We’ve eliminated load from our MFO Ratings methodology, following Morningstar’s lead, effective immediately on our premium site and starting with 4th quarter update on our main site. Previously annualized return calculations included any maximum front load specified in the prospectus, which is what an investor may pay when purchasing shares of a fund, expressed as percentage of the purchase amount.
Morningstar’s Director of Global ETF Research, Ben Johnson, was quoted recently that “fewer investors are paying commissions or sales charges, which is why we’re removing the load adjustment from the calculation. When we established the Morningstar Rating methodology, these charges were much more common and we saw a need to highlight the cost for investors.”
In its press release, Morningstar explains:
Increasingly, Morningstar finds that investors pay for distribution and advice in different ways, but the current calculation only captures the payment for load classes. Incorporating the load into the Morningstar Rating is therefore penalizing load share classes because of choices investors make about how to pay for advice.
Morningstar is removing the load adjustment from the Morningstar Rating calculation to better reflect the current state of the industry. In the United States, approximately half of A share class investors don’t pay the full load, and the Morningstar Rating previously assumed the maximum fee for load investors and the minimum fee for no-load investors.
They also retired so-called load-waived “virtual” share classes.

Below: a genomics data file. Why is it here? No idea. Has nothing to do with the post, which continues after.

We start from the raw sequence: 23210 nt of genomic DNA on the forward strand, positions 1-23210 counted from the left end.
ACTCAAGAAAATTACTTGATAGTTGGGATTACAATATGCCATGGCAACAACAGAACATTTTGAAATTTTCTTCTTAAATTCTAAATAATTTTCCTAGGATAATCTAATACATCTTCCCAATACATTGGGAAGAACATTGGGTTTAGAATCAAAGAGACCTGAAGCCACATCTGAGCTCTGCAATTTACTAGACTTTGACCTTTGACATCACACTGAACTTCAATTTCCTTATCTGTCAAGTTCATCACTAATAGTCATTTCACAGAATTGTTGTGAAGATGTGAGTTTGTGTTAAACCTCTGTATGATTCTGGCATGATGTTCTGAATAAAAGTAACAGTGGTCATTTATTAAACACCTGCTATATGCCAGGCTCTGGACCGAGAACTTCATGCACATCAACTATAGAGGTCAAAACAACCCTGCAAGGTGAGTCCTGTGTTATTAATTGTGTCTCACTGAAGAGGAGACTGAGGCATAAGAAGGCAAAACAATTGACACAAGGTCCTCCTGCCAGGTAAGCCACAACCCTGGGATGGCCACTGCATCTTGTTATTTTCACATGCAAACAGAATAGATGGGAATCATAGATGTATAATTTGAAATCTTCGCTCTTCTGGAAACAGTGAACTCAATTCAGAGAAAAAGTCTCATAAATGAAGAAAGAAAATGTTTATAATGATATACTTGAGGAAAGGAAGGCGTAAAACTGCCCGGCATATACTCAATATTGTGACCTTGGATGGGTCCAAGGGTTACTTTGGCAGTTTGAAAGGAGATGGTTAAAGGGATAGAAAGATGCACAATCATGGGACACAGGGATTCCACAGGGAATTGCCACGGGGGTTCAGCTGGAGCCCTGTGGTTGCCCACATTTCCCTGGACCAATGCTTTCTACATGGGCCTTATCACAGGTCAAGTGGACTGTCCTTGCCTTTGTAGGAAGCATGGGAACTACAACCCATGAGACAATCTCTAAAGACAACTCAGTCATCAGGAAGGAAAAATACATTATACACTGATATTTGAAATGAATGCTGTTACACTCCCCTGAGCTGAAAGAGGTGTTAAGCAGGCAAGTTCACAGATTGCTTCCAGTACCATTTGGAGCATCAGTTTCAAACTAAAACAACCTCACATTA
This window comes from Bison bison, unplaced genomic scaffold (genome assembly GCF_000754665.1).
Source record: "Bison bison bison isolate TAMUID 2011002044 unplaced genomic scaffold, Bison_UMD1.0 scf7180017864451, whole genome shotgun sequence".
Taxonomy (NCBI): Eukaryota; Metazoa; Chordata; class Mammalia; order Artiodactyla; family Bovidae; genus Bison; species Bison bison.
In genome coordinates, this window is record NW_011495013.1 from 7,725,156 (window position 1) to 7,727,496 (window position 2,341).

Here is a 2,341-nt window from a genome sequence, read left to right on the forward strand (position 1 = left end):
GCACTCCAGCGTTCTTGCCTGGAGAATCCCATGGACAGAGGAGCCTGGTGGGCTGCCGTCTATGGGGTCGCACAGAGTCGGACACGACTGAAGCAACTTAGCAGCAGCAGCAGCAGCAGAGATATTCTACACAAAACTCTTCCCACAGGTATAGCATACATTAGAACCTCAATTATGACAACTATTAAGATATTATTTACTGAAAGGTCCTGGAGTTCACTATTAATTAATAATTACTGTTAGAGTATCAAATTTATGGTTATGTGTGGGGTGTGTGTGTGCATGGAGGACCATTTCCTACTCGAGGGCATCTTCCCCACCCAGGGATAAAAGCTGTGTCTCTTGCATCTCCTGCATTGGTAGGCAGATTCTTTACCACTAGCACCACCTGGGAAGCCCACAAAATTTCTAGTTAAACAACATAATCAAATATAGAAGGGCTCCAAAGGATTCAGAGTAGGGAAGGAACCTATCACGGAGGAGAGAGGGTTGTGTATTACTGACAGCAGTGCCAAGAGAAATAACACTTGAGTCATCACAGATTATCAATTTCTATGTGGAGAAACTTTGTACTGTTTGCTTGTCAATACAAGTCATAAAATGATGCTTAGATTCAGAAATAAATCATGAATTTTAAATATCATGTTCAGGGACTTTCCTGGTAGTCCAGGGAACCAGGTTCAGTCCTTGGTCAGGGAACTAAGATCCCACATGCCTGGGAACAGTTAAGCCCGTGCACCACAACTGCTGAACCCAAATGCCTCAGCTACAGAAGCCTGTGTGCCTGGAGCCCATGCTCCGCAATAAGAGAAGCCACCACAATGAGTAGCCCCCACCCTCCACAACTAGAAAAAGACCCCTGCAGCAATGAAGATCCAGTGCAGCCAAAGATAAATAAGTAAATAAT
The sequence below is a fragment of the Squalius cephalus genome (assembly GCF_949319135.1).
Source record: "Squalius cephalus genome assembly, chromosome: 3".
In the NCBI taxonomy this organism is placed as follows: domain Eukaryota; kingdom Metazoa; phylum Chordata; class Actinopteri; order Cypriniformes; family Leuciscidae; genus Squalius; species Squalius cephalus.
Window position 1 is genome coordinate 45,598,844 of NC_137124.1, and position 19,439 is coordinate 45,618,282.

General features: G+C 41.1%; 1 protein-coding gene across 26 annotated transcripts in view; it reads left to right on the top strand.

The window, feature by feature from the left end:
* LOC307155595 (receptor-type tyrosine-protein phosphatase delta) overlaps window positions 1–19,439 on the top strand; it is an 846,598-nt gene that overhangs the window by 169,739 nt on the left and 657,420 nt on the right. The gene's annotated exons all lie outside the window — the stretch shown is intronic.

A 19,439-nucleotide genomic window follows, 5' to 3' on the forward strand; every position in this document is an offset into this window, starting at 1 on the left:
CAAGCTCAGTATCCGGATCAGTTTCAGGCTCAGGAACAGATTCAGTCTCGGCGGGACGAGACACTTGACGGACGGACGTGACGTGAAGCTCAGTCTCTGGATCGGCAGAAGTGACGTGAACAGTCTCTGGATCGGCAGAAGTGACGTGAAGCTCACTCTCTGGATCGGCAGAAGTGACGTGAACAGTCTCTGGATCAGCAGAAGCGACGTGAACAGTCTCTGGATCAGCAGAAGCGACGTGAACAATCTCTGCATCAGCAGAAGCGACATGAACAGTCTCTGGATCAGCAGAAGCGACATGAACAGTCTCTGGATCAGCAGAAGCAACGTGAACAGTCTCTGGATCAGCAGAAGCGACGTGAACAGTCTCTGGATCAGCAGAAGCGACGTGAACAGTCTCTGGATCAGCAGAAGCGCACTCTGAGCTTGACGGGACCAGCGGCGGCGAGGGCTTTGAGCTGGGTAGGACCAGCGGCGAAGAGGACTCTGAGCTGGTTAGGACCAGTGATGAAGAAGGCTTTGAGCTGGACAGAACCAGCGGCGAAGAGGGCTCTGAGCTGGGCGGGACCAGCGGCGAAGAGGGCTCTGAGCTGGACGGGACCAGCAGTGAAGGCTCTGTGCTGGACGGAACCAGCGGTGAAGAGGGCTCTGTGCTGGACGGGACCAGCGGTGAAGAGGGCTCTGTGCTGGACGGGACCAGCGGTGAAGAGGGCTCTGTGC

Loaded funds typically do have a graduated fee scale, something like: 5.75% on amounts up to $25K, 3.5% up to $250K, and 0% above $1M.
MFO discussion board member and beta tester extraordinaire teapot argues “Lots of brokerage firm now offer load waived A shares. I think performance comparison on load mutual fund without load adjustment will be more frequent.”
To his point, nearly half of Fidelity’s 3,621 No Transaction Fee (NTF) fund offerings comprise loaded funds, including those by Templeton, Putnam, Ivy, Cohen & Steers, Calamos, Hotchkins & Wiley, and Principal. Ditto for Schwab’s 3,981 One Source Load Load/No Fee offerings and USAA’s 2,285 No Load/No Fee offerings.
The fine print of such offerings also notes that short-term redemption fees may apply and the brokerage houses may receive other compensation in the form of 12b-1 fees or additional compensation paid by the fund, its investment adviser or an affiliate, as described in the prospectus.
David Swenson, Chief Investment Officer at Yale University since 1985 and author of Unconventional Success: A Fundamental Approach to Personal Investment, has long articulated that the practice of loaded fund is indefensible.